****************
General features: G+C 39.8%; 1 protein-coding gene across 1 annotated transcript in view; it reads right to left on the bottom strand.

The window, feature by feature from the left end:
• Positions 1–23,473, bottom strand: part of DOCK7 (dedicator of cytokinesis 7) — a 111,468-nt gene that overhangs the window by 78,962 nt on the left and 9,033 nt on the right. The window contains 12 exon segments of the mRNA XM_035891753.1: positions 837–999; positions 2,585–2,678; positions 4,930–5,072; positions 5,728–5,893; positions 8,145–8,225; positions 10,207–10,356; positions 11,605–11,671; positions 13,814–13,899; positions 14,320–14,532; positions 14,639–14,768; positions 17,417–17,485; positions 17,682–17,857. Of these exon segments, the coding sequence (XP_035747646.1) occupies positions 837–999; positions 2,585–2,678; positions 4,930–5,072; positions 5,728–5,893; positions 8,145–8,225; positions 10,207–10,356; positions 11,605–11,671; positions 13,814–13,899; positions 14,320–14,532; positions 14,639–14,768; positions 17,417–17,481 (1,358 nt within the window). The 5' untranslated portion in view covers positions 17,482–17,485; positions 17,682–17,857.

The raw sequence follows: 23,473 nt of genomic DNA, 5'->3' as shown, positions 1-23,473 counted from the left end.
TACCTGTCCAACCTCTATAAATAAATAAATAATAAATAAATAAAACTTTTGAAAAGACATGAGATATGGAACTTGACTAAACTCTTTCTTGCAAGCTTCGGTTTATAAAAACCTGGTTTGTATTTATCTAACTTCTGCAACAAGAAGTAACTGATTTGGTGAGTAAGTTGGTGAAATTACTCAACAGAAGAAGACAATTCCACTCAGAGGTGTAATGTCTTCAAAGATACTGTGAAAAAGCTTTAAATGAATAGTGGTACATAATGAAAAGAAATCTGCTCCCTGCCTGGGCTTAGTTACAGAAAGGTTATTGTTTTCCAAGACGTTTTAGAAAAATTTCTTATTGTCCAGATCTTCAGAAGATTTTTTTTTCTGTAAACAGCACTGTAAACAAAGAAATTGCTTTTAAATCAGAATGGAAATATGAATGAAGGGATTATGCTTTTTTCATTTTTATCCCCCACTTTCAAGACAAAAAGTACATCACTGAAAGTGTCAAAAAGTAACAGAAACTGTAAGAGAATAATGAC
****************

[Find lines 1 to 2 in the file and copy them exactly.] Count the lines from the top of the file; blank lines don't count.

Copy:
General features: G+C 39.8%; 1 protein-coding gene across 1 annotated transcript in view; it reads right to left on the bottom strand.

The window, feature by feature from the left end: